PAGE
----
Before upgrading an ESXi host, it is best practice to to look at VMware HCL and check compatibility of host and IO devices. The combination of driver version, firmware version and ESXi release is crucial for compatibility. Even minor updates might lead to loss of HCL compatibility. A system that used to be HCL compliant at time of deployment, might no longer be compatible after e.g. the third ESXi update release. Updates can bring new driver versions which in turn might require higher firmware versions.
If you’re lucky you may have a software solution that keeps track of all your firmware and driver versions. Runecast Analyzer for example does a pretty good job and shows you current compatibility issues with a single click. Furthermore you can simulate updates/upgrades to any higher vSphere version and the resulting HCL status.
Unfortunately many customers do not have a software solution like that. In these cases you need to go back to the roots (literally) and gather all information on the ESXi shell. To do so you need to enable SSH service on all hosts you want to verify. That can be done in the vSphere-Client or more elegant and faster by a PowerCLI command.
Continue reading “Read HBA Driver and Firmware Version”
Virtual Distributed Switches have many advantages over standard switches. Because you have a centralized configuration over all hosts they’re less error prone to configuration errors than standard switches. Call me old fashioned but I prefer to have at least the hosts management interface on a standard switch. In case something bad happens, you can still access the host and make changes on the interface.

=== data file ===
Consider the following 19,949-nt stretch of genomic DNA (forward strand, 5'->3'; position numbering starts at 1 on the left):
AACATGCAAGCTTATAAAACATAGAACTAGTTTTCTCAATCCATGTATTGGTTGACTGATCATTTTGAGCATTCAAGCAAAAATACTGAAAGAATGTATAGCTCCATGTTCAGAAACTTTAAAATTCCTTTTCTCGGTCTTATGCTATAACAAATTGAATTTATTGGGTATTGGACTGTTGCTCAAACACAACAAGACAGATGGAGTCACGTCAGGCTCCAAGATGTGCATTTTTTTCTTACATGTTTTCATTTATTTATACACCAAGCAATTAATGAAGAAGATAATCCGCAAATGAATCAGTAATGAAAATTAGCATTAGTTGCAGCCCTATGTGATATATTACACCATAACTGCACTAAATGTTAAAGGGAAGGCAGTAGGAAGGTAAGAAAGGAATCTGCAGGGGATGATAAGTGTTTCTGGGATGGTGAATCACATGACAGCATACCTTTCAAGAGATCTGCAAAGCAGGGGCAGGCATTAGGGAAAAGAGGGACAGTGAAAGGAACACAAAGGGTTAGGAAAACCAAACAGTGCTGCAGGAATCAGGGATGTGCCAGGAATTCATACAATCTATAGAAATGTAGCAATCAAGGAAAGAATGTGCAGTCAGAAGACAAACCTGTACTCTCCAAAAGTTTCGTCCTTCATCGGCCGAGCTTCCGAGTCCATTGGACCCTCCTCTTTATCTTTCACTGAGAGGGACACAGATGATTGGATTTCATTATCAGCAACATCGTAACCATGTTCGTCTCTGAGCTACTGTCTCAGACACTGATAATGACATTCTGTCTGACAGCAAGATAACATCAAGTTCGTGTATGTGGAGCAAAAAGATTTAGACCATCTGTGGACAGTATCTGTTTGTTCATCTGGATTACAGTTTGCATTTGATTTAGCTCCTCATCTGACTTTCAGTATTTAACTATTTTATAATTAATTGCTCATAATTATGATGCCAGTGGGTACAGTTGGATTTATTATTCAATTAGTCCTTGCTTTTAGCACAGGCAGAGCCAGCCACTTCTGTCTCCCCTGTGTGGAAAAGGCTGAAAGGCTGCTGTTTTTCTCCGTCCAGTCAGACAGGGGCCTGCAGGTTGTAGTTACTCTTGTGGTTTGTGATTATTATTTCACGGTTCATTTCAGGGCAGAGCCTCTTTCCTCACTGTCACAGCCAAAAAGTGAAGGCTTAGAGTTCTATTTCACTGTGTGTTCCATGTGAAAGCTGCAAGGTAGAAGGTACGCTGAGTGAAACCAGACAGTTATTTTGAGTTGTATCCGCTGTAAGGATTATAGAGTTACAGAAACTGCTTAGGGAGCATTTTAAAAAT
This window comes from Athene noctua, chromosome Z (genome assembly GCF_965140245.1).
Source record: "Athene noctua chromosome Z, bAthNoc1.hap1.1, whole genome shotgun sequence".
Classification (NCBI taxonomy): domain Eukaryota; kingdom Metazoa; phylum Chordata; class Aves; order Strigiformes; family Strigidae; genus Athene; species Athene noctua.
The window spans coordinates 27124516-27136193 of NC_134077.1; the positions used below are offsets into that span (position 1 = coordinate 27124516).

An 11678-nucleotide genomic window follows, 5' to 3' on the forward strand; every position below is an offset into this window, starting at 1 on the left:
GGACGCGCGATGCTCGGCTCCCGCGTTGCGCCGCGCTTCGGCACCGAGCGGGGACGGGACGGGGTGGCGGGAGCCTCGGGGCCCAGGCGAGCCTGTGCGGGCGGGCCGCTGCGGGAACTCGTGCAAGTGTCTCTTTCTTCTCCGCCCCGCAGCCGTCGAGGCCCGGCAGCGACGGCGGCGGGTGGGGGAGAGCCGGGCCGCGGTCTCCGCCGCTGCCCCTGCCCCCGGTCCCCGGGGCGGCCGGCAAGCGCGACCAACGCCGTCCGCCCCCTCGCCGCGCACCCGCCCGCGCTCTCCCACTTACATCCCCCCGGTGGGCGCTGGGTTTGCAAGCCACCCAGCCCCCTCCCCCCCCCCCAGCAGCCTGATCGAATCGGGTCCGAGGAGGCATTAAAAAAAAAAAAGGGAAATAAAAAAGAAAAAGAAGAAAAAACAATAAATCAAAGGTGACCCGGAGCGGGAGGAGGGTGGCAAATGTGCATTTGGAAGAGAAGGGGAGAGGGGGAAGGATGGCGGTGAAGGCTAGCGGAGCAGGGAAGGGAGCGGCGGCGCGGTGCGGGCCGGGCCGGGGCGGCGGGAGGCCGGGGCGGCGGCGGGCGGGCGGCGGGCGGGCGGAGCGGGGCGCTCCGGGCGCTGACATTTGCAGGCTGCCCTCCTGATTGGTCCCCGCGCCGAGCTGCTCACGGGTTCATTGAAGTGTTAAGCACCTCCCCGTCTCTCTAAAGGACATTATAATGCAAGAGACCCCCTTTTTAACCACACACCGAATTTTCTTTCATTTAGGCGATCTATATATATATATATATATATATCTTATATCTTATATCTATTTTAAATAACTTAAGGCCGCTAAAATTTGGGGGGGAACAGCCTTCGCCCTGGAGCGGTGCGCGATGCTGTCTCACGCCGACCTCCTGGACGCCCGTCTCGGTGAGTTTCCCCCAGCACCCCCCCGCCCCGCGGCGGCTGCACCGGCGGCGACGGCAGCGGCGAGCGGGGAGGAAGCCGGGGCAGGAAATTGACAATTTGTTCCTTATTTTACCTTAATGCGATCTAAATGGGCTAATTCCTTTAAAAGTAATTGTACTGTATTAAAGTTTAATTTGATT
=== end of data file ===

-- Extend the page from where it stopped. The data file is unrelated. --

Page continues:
Recently a customers host had failed. After restoring configuration, for some reason vmnics were swapped between vdSwitches and it wasn’t possible to configure that host neither with hostclient nor with vCenter. The customer was short on vmnics in the past and has configured Management Network on a distributed Portgroup on a distributed vSwitch. This is legal and usually not a problem. In that special case it was a problem. I was literally locked out of the host. Reassigning NICs in the DCUI didn’t work, because they were all claimed by Distributed-vSwitches thus not available for standard switches.
What now ?
There’s help, but you need to access the CLI of DCUI.
Continue reading “vSwitch rescue from the CLI”
Login to DCUI console, select “Troubleshooting Options” in the main menu.
Unable to re-join EVC cluster after restore of ESXi system
Changing boot media of ESXi hosts (unfortunately) has become a routine job. It is based on the fact, that many flash media have a limited lifespan. To be fair, I need to point out that many customers use (cheap and dirty) USB flash sticks as boot media. But what is good in a homelab, turns out to be a bad idea in enterprise environments.
The usual procedure for media replacement is fairly simple:
- export host configuration
- evacuate and shut down host
- prepare fresh boot medium with installation ISO that has the same or lower patchlevel as the old installation
- boot freshly installed host
- apply (intermediate) IP address if no DHCP available
- restore host configuration
- re-connect to cluster
- apply patches if neccessary
So far so good. But last week I had a nasty experience with a recovered ESXi host. Continue reading “ESXi host restore with obstacles”